raises this error if the NSH inner packet is not
                   Ethernet, IPv4, IPv6, or NSH, and decap of other types of
                   packets is unsupported and also raises this error.

                   This error terminates packet processing, retaining any
                   previous side effects (e.g. output actions). When this
                   error arises within the execution of a group bucket, it
                   only terminates that bucket’s execution, not packet
                   processing overall.

   Inconsistencies
       OpenFlow 1.0 allows any action to be part of any flow, regardless of
       the flow’s match. Some combinations do not make sense, e.g. an
       set_nw_tos action in a flow that matches only ARP packets or
       strip_vlan in a flow that matches packets without VLAN tags. Other
       combinations have varying results depending on the kind of packet
       that the flow processes, e.g. a set_nw_src action in a flow that does
       not match on Ethertype will be treated as a no-op when it processes a
       non-IPv4 packet. Nevertheless OVS allows all of the above in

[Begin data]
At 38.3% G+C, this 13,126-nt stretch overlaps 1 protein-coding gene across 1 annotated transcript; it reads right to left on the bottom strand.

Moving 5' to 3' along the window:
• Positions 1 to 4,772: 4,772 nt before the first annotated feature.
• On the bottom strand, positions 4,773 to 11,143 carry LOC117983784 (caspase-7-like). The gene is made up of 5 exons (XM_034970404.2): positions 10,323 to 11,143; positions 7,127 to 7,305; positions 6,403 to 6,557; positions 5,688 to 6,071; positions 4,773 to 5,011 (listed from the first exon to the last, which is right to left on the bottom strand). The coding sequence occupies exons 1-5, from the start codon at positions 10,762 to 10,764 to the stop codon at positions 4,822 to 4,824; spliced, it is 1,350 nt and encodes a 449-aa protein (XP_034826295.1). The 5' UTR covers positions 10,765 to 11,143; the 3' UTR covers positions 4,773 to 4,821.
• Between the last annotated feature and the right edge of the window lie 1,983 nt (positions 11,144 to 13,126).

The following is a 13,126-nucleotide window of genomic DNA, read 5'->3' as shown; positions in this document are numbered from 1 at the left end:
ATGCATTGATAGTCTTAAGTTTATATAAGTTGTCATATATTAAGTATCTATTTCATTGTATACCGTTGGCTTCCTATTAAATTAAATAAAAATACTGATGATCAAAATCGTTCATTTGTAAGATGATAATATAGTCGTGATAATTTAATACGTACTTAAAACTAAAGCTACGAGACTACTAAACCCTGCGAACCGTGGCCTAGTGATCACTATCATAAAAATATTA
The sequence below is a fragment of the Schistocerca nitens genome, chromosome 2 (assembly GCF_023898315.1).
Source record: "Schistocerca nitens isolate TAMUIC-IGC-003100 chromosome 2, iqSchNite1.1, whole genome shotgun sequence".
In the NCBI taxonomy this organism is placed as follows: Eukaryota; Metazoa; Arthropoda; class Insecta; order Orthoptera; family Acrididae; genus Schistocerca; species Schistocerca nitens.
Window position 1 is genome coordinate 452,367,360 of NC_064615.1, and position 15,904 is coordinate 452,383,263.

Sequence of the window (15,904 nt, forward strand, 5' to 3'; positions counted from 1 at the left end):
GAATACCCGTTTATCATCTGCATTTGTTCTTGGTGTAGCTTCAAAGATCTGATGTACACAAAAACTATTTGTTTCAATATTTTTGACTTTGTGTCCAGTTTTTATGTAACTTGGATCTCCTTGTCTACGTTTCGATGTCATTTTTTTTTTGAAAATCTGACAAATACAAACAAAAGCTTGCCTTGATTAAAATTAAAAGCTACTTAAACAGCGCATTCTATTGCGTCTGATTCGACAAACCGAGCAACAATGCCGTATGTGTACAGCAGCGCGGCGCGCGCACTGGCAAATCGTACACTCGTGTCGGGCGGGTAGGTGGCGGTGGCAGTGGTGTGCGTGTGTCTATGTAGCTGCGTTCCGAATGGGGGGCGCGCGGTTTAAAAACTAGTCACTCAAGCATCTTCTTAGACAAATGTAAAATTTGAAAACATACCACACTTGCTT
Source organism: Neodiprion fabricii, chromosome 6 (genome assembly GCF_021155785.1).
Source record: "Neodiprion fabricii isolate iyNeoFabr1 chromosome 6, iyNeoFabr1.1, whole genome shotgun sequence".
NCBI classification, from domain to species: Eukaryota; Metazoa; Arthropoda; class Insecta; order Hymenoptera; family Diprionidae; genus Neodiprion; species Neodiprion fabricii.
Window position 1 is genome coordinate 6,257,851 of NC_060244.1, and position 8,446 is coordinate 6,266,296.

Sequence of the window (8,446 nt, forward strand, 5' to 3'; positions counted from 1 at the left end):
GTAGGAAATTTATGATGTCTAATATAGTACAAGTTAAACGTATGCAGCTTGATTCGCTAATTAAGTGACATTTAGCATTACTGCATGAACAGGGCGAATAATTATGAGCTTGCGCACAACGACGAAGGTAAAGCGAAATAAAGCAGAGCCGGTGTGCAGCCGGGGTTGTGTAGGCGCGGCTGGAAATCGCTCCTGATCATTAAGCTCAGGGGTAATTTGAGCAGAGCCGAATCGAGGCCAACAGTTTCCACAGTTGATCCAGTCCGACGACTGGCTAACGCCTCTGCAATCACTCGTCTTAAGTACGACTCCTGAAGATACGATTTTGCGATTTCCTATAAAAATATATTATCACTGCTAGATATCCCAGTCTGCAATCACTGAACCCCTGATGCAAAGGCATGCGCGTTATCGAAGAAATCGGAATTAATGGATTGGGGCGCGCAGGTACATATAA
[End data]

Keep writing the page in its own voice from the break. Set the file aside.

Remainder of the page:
conformance with OpenFlow 1.0, that is, the following will succeed:

       $ ovs-ofctl -O OpenFlow10 add-flow br0 arp,actions=mod_nw_tos:12
       $ ovs-ofctl -O OpenFlow10 add-flow br0 dl_vlan=0xffff,actions=strip_vlan
       $ ovs-ofctl -O OpenFlow10 add-flow br0 actions=mod_nw_src:1.2.3.4

       Open vSwitch calls these kinds of combinations inconsistencies
       between match and actions. OpenFlow 1.1 and later forbid
       inconsistencies, and disallow the examples described above by
       preventing such flows from being added. All of the above, for
       example, will fail with an error message if one replaces OpenFlow10
       by OpenFlow11.

       OpenFlow 1.1 and later cannot detect and disallow all
       inconsistencies. For example, the write_actions instruction
       arbitrarily delays execution of the actions inside it, which can even
       be canceled with clear_actions, so that there is no way to ensure
       that its actions are consistent with the packet at the time they